Their ‘over-painted works’ are nothing but canvases bought at second hand markets on which the artists have decided to intervene with the purpose of irony. Filtering past and present art over-painting is typical example of first the avant-garde debate and then the post-modernist one. However, De Prezzo’s case is different: the artist does not use some tableaux trouvés but he himself paints the image which he will then erase with wide, white backgrounds. Playing on the lexical ambiguity of the work ‘painter’ (painter) (which identifies both the artist and the decorator), De Prezzo paints his subjects with the tip of his paintbrush and does it with a deference to the truth typical of hyper-realism. Technical speciousness that in the end is denied, let us even say ‘painted over’. Rather than defaced, the image is [dis]figured by the use of decorators’ rollers. The eloquence of the initial stroke, that modus pingendi which distinguishes a painter from another, is tarnished by coats that are impersonal, inexpressive and un-emotive. De Prezzo whitens the canvas just as one would a wall of a room. Once again we find ourselves facing a muraille de peinture that wants to erase the image, giving back to the canvas its pristine colour, that background white which had been violated by the pictorial gesture. In Frenhofer’s masterpiece a small anatomic shred still survived, the only evidence of his manic refining work. In the same way we are forced to rely on the very few details still untouched by the wheeling (pitiless, more than furious) of the roller to be able to [re] acknowledge the objects painted by Francesco De Prezzo. In a last analysis, we must agree that his meta-pictorial experience accepts Nietzsche’s philosophy, thus proving that creative tension can be explained by a hidden desire for destruction. These repainted paintings possess such ambiguity/ ambivalence that we are invited to consider the extermination of images as a way of material and conceptual regeneration.
Francesco De Prezzo’s fascination and insight into the concepts of time and space provide a distinct conceptual foundation for his installation and performance works. His paintings, art installations and photos deal with the theme of border crossing and the subsequent creation of new thought and existences. The tactile and demonstrative quality of these explorations facilitates the comprehension of both physical and internal perception, where personal intuition and external context combine to create a new sense of awareness.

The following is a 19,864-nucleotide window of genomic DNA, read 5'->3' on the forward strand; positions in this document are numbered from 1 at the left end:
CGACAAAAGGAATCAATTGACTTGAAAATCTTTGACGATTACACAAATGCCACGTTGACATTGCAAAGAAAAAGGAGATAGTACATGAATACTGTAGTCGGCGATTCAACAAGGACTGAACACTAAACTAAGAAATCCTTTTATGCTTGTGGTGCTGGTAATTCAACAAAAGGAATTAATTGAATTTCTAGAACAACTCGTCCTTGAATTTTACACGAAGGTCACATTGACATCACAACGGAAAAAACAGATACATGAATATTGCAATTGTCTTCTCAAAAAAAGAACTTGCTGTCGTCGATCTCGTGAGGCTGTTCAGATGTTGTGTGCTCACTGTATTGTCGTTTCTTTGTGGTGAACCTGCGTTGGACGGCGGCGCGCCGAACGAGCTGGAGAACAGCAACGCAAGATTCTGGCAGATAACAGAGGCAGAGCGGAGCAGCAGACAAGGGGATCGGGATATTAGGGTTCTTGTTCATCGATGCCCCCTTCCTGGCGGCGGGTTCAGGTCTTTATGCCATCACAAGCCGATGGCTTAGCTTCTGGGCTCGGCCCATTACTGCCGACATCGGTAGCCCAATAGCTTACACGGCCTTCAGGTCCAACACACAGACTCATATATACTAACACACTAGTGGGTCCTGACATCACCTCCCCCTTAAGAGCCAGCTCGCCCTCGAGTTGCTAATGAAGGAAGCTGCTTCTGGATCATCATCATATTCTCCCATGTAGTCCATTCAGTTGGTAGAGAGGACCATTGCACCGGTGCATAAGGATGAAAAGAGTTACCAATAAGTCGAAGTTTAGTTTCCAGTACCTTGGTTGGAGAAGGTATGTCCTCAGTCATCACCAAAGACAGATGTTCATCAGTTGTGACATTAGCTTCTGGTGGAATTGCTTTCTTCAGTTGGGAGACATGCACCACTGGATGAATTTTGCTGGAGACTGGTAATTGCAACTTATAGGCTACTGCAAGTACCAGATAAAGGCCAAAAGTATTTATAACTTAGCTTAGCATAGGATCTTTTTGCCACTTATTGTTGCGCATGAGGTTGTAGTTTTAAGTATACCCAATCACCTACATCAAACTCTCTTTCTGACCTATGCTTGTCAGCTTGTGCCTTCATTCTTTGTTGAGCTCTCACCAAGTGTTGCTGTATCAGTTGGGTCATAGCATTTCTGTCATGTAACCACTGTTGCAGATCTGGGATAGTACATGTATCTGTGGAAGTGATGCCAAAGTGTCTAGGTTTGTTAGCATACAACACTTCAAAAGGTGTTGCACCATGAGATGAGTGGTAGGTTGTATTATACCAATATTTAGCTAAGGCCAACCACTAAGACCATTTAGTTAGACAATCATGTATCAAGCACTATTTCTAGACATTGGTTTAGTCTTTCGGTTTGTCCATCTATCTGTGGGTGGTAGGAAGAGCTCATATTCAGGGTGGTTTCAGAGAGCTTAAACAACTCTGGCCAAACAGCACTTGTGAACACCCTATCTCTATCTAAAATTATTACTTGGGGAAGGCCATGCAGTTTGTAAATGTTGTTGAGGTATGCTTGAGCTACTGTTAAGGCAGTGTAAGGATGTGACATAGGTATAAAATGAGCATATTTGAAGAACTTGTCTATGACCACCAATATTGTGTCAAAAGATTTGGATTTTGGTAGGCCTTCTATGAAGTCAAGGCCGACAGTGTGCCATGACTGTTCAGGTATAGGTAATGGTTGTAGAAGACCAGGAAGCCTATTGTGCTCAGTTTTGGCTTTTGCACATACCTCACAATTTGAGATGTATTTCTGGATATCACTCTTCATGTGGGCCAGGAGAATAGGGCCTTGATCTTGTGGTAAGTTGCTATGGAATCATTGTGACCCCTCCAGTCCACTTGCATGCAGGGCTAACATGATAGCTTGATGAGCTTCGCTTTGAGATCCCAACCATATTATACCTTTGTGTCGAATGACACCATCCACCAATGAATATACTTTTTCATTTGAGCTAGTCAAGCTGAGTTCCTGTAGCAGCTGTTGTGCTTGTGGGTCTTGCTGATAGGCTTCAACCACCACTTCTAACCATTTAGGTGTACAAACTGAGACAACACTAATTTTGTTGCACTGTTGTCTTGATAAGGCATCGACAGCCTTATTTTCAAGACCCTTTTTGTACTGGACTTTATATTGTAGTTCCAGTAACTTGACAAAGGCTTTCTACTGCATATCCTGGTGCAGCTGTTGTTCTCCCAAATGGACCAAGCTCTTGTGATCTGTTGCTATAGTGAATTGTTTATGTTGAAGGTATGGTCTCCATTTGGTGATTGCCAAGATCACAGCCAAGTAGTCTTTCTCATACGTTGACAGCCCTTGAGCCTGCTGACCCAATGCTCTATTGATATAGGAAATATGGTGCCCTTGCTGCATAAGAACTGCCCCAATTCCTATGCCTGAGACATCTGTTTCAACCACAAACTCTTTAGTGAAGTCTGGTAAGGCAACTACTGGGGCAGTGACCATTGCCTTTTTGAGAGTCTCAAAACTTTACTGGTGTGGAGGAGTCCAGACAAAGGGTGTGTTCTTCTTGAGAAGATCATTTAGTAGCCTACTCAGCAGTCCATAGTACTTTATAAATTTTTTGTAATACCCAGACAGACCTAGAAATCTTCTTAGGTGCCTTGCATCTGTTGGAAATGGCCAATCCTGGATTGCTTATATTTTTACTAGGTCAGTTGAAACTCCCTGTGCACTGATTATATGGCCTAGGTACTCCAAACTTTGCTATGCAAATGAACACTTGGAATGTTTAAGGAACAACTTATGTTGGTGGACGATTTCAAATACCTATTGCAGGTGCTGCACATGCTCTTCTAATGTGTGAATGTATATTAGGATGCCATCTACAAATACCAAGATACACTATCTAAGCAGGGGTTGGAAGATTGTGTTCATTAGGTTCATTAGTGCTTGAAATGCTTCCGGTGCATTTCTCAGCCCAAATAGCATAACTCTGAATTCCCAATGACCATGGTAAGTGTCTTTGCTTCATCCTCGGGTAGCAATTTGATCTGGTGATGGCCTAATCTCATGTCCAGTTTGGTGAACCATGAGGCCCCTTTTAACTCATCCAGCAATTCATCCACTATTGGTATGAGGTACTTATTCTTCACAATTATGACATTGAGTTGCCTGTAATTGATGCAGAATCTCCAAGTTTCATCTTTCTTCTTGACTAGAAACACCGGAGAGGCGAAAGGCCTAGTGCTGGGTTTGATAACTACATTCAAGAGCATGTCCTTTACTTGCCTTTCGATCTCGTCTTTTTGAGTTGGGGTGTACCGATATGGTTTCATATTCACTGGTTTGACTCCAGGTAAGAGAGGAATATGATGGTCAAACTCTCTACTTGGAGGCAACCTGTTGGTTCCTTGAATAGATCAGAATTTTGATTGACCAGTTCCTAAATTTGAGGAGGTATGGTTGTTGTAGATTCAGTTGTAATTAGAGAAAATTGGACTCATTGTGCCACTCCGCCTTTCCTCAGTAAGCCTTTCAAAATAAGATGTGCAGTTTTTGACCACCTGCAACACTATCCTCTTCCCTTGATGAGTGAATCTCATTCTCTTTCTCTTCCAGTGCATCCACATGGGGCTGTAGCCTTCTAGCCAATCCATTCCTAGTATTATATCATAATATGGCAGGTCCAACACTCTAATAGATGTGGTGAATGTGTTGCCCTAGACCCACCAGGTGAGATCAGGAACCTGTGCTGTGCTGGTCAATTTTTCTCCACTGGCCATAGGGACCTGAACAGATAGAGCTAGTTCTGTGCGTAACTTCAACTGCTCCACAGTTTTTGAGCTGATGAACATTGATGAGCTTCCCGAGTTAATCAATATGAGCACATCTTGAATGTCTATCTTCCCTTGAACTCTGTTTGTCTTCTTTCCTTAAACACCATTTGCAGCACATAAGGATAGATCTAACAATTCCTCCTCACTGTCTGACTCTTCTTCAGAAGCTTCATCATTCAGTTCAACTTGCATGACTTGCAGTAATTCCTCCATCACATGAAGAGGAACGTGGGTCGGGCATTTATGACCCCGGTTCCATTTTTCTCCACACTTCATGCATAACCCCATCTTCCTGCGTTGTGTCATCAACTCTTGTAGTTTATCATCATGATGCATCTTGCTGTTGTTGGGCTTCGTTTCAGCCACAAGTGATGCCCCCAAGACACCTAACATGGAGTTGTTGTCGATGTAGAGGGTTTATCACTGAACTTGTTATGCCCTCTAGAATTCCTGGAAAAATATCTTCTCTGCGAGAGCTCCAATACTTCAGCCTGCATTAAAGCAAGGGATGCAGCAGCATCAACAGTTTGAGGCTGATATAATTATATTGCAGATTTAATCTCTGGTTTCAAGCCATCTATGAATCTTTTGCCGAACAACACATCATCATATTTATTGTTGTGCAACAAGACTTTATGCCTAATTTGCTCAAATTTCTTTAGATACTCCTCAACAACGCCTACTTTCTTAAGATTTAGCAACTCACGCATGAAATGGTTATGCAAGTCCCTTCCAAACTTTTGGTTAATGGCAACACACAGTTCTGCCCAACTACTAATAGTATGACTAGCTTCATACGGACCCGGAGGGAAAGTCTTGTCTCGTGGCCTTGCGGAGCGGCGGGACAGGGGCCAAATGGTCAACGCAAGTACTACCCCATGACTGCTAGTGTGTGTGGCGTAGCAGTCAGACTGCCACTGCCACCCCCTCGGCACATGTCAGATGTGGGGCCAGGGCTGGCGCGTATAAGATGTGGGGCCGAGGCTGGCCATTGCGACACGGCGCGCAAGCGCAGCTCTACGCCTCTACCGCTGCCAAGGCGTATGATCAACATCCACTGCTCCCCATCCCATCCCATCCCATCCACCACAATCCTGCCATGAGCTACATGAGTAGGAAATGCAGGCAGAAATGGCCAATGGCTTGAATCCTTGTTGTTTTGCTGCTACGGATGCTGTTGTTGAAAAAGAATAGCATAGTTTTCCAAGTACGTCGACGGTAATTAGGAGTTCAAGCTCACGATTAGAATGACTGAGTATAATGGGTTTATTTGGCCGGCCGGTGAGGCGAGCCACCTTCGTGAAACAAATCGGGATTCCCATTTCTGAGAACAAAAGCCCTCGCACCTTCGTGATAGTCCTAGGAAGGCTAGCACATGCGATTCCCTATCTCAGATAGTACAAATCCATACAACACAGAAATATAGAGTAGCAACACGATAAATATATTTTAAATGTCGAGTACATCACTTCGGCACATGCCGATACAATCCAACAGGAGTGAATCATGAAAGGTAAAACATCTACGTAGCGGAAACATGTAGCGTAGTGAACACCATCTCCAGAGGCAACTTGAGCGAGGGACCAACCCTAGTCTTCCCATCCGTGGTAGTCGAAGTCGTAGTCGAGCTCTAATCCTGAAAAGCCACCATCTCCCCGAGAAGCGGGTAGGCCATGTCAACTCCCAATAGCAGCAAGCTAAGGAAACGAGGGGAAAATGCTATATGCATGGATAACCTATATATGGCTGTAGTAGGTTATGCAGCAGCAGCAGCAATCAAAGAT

De Prezzo’s explanation of the ‘bittersweet’ threshold, that which falls between pleasure and pain, is central to his work. It is defined as a spatial condition, difficult to rationalise, in which mental satisfaction coincides with the pain caused by memories and principles of struggle. The combination of opposing concepts enables a gratification yet also engages with psychological undertones and engrosses the psyche. His work perfectly exemplifies the MTArt vision, where a strong underlying concept supports a conceptually and technically innovative enterprise.
His most recent installations denote a return to a gestural approach to materials, typical to his early works. The manipulation of various textiles soaked in plaster creates a direct translation of the pictorial into the plastic. With this method the materials are able to keep their expressive freshness whilst being frozen, via plaster solidification, into solid entities. Visual stimuli are thus transcribed not only in the bi-dimensional, as on canvas, but also in the tridimensional, as space defining structures.
_Marine Tanguy Contemporary art london,
“More or less all of my works are based on the concept of existence and identity.
I paint in oils from real life, on pieces of wood and fabric that I have in my studio. I spend hours reproducing them on canvas, just how they appear in front of me, then I nullify one part of the painting with white paint, thus…like a good masochist. What I mean to say is that: I spend a lot of time creating and little time overwriting but despite this I persist in wanting to erase forms.
I like thinking that under the white parts everything I painted still exists… and, that one day, someone discounting one of my works will find the underling part beneath.
For installations and photos I put forward images that similarly reflect on the fact of “existing”, of occupying a space. They are very humble and simple structures, even a bunch of planks of wood, indeed a sheet in the wind is an object that manifests its presence…I find that working with simple objects renders the work much more poetic.
The images are strong in their fragility, unstable entities that confront reality and therefore measure its existence. Thus I believe that my installation work is a continuous attempt to measure the existence of certain presences.”